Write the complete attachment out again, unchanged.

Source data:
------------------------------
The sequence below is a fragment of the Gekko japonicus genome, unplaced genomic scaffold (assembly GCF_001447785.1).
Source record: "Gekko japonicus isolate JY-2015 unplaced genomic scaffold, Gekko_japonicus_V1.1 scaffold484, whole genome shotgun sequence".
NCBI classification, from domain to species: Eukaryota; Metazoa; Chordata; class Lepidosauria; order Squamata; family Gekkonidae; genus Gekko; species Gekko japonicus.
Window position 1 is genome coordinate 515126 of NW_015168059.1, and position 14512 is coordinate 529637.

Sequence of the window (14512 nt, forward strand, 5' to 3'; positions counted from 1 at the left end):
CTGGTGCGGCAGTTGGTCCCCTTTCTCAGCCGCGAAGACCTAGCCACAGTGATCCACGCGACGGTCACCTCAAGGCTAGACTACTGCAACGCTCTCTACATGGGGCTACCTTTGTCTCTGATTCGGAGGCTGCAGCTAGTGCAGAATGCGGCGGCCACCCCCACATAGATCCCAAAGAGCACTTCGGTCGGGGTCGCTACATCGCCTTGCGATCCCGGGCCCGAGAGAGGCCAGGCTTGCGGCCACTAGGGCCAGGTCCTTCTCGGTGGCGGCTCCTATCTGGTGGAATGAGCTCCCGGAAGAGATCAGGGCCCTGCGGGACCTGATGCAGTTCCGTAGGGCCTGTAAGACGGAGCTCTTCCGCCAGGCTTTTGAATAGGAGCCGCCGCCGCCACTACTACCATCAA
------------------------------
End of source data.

The sequence below is a fragment of the Gekko japonicus genome, unplaced genomic scaffold (assembly GCF_001447785.1).
Source record: "Gekko japonicus isolate JY-2015 unplaced genomic scaffold, Gekko_japonicus_V1.1 scaffold484, whole genome shotgun sequence".
NCBI classification, from domain to species: Eukaryota; Metazoa; Chordata; class Lepidosauria; order Squamata; family Gekkonidae; genus Gekko; species Gekko japonicus.
Window position 1 is genome coordinate 515126 of NW_015168059.1, and position 14512 is coordinate 529637.

Sequence of the window (14512 nt, forward strand, 5' to 3'; positions counted from 1 at the left end):
CTGGTGCGGCAGTTGGTCCCCTTTCTCAGCCGCGAAGACCTAGCCACAGTGATCCACGCGACGGTCACCTCAAGGCTAGACTACTGCAACGCTCTCTACATGGGGCTACCTTTGTCTCTGATTCGGAGGCTGCAGCTAGTGCAGAATGCGGCGGCCACCCCCACATAGATCCCAAAGAGCACTTCGGTCGGGGTCGCTACATCGCCTTGCGATCCCGGGCCCGAGAGAGGCCAGGCTTGCGGCCACTAGGGCCAGGTCCTTCTCGGTGGCGGCTCCTATCTGGTGGAATGAGCTCCCGGAAGAGATCAGGGCCCTGCGGGACCTGATGCAGTTCCGTAGGGCCTGTAAGACGGAGCTCTTCCGCCAGGCTTTTGAATAGGAGCCGCCGCCGCCACTACTACCATCAA